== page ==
We have an opening vs. Trump. Will we blow it?

No, Trump’s numbers are not good, especially given the economy isn’t doing that poorly, overall. His numbers are roughly what Reagan’s were at this point in his presidency (scroll down a bit to see the comparison). And there isn’t enough “room” in the economy for him to be rescued by a “Morning in America” the way that Reagan was.

And to many, it appears as if the economy is top heavy; the benefits are…surprise…NOT trickling down and many are noticing. Add that to Trump’s toxic demeanor and he isn’t in great shape.

Yes, I know; the 2018 elections ..but remember that Obama bounced back from a rough 2010 (the were key differences; in 2010, you saw the effects of a rough health care vote AND many McCain CDs coming home to the Republicans).

Still, IMHO, the Democratic field appears to be a hot mess, and the D’s appear to have their knives out for each other:

I should probably just get off of Twitter. But you have people going after male candidates (now it is time for a WOMAN…ok, I happen to back one but I really, really like Amy Klobuchar and her sex has zero to do with it) people going after white candidates, people saying that owning a handgun ought to be disqualifying (no, NOT the Onion…USA Today!)

There are times when I don’t like liberals either…and this is one of them.

We can be so sanctimonious. And we are, at times, incapable of introspection. If anyone attempts an honest “ok, what could WE have done better in the 2016 general election” be prepared to be flamed online. That Russian interference and the Comey letter hurt us (at least a little) is undeniable. But to think that we didn’t play a part in the loss…OMG, what can I say.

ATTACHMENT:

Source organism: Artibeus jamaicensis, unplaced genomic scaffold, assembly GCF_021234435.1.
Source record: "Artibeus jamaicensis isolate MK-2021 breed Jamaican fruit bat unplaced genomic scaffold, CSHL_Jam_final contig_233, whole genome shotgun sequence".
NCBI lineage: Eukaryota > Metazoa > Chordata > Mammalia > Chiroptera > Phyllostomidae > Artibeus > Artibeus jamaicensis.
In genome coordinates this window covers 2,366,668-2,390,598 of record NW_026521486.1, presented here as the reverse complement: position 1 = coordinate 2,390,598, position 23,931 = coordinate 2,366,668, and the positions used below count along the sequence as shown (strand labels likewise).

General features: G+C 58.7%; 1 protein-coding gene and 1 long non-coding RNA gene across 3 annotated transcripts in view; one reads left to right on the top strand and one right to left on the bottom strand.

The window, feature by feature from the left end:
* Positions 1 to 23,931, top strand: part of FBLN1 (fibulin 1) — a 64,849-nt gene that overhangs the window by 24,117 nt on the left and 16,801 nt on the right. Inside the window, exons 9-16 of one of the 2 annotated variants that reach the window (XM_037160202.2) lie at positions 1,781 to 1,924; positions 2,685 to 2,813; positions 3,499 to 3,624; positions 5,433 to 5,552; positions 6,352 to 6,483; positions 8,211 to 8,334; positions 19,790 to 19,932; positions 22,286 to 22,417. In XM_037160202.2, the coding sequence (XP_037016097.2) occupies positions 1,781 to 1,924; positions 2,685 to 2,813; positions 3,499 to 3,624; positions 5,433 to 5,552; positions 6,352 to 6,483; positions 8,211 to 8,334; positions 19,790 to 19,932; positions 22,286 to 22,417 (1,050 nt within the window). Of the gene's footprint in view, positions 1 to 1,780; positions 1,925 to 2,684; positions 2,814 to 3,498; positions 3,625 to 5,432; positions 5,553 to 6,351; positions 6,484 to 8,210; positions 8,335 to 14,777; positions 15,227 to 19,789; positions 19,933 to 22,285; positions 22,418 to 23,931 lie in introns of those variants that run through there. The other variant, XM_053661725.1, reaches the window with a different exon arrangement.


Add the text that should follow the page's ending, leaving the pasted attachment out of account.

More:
Activists just don’t DO introspection ..any negative outcome is *always* the result of unfairness or the result because the other voters just aren’t as moral, informed, smart and principled as WE are. The idea that we might have alienated anyone or had a faulty strategy or used ineffective tactics is pure anathema!

Biden: a pushback candidate?

Yes, I know, I am talking a LOT about Joe Biden, and he isn’t even my candidate.  I support Amy Klobuchar, who represents my values and has a highly competent record in the Senate.

But Biden being in the race has caused some shake up.

I will explain.

I remember seeing this back in 2015 and thinking “you know, what Trump says about political correctness will resonate with many and not just with Republicans.”

Notice the applause after the “politically correctness” remark.

Seriously, people really are sick of it. And yes, that includes 33 percent of Democrats and yes, this includes a fair number of liberal intellectuals. And yes, this includes me.

Now in my case: I reject scolds of all varieties, including the right wing religious scolds.

And well, I am sensitive to this as I think it harms dialogue; all too often discussions between people devolve into shouting matches, with the competing sides being unwilling to try to see it as the other side(s) see it.

And yes, the right wing bears much of the blame (“if you disagree you are UNAMERICAN, evil or stupid”) but they do not bear ALL of the blame; far from it.

No, no worries: my state will almost certainly vote for the Democrat, and no, I am not voting Trump, no matter how distasteful I find the hyperwoke. And Trump’s act is right wing political correctness, on steroids.

And no, I do not approve or racial slurs, sexual harassment, etc. The things I am talking about are things like, say, the politically motivated attacks on Steven Pinker and his work in The Blank Slate, deplatforming based on disagreement with views, and yes, even some of the unfair attacks at Rep. Omar. (much from the right wing, but not ALL of it came from the right wing)

But along comes Joe Biden, and, well, he isn’t going to grovel. He isn’t going to exaggerate “past sins” to placate the self-appointed gatekeepers of liberal morality. GREAT.